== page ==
Mexico has become one of the most dangerous places in the world for journalists. Attacks on journalists in Mexico have surged during President Enrique Peña Nieto’s first two years in power: assaults reported every 26.7 hours, 10 murders and 4 disappearances since December 2012, 84 murders since 2000.7 Of the 326 attacks last year, 43% were of physical aggression, 16% of intimidation, 14% arbitrary detentions and 13% verbal threats. Organized crime is to blame for only a small percentage of the violence; public-associated officials, on the other hand, were found accountable for about 40% in a recent study.6

            Sara Rafsky, America’s research associate for the Committee to Protect Journalists in New York, has said the attacks and killings of journalists in Mexico show press freedoms are in a "dire" state in the country.1 Carmen Aristegui’s story has stamped a famous face on the repetitive headlines. Will MexicoLeaks break the trend or fall victim to the recent media oppression? According to Aristegui’s interview with the Los Angeles Times, she won’t go down without a fight; "I have tried to be true … to my audience. It is the permanent battle of journalism."2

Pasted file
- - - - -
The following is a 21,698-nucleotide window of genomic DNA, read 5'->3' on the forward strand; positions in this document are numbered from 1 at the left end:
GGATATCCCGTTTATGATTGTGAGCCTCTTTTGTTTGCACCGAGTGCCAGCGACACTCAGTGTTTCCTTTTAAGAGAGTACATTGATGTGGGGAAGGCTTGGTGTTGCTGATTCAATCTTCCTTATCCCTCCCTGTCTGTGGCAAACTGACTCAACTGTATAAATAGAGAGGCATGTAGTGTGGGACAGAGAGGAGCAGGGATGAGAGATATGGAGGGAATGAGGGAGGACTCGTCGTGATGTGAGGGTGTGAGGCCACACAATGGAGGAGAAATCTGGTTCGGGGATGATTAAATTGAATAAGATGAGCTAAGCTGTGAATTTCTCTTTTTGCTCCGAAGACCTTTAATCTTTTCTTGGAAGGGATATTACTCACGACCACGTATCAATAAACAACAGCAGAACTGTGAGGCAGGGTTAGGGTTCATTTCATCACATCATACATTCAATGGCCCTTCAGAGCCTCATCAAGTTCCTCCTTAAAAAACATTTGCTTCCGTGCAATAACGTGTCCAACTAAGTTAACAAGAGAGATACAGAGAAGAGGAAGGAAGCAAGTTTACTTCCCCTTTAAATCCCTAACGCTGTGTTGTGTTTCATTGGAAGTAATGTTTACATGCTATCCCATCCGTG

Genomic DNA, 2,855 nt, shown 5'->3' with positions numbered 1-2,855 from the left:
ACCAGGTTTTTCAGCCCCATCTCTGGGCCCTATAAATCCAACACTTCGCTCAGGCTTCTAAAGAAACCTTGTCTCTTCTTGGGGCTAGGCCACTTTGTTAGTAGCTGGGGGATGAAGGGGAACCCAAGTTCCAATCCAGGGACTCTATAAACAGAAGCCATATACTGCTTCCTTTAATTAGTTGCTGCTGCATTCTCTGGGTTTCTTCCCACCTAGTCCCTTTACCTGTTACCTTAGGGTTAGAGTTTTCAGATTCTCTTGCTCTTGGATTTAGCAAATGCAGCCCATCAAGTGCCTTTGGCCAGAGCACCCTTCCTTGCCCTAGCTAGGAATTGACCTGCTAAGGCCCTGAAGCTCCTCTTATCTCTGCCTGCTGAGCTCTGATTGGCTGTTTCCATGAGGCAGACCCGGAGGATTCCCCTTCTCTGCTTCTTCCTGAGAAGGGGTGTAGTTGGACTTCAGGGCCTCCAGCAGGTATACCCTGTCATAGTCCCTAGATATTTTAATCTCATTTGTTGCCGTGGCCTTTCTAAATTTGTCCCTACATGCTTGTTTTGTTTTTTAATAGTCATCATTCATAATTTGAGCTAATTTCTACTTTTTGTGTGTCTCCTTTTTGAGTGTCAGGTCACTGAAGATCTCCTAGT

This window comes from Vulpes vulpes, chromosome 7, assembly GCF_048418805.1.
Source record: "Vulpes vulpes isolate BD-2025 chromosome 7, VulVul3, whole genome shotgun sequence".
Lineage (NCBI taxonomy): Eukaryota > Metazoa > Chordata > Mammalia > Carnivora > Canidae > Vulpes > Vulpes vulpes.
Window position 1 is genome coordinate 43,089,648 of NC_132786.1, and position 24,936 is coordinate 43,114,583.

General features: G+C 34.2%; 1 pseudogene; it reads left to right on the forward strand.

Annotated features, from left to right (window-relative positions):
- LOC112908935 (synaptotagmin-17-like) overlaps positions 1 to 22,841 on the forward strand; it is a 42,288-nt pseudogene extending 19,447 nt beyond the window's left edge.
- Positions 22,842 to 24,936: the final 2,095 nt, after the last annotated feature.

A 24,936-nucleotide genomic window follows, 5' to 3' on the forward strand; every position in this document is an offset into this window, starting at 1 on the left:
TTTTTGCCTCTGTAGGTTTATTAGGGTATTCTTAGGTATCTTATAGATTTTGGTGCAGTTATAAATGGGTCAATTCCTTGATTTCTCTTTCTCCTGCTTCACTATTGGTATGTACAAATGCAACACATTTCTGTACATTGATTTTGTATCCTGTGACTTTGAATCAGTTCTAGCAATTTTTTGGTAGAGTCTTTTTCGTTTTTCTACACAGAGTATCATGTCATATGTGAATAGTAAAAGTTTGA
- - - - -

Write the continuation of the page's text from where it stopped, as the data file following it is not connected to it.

1) Hernandez, Daniel. “Dismissal of News Anchor in Mexico: a Return to the ‘Bad Old Days’ of Media Control? VICE. Available at:

2) Wilkinson, Tracy. “In Mexico, a hard-hitting journalist is getting her wings clipped, again.” LA Times. Available at:

3) Parish Flannery, Nathaniel. “Firing of dissident journalist Carmen Aristegui bad news for Mexico.” Forbes. Available at:

4) Reuters. “Top Mexican journalist says president’s office backed her firing.” New York Times. Available at:

5) Parlow, Joshua. “Mexico’s version of WikiLeaks causes controversy before its first story.” The Washington Post. Available at:

6) Tuckman, Jo. “Whistleblowers wanted: Mexican journalists seek tips through website.” The Guardian. Available at:

7) “Attacks on Mexico journalists surge, says rights group.” The Tico Times. Available at:


About Author(s)

Danielle Scalise
Danielle Scalise is a senior undergraduate at the University of Pittsburgh pursuing degrees in Economics and Political Science, with a minor Spanish and certificate in Latin American Studies. She took part in the Pitt in Cuba program in the spring of 2013 and is currently an intern for Panoramas. Danielle is attending Georgetown Law in the fall where she will study international economic law pursuing a career specializing in US/Latin American trade relations.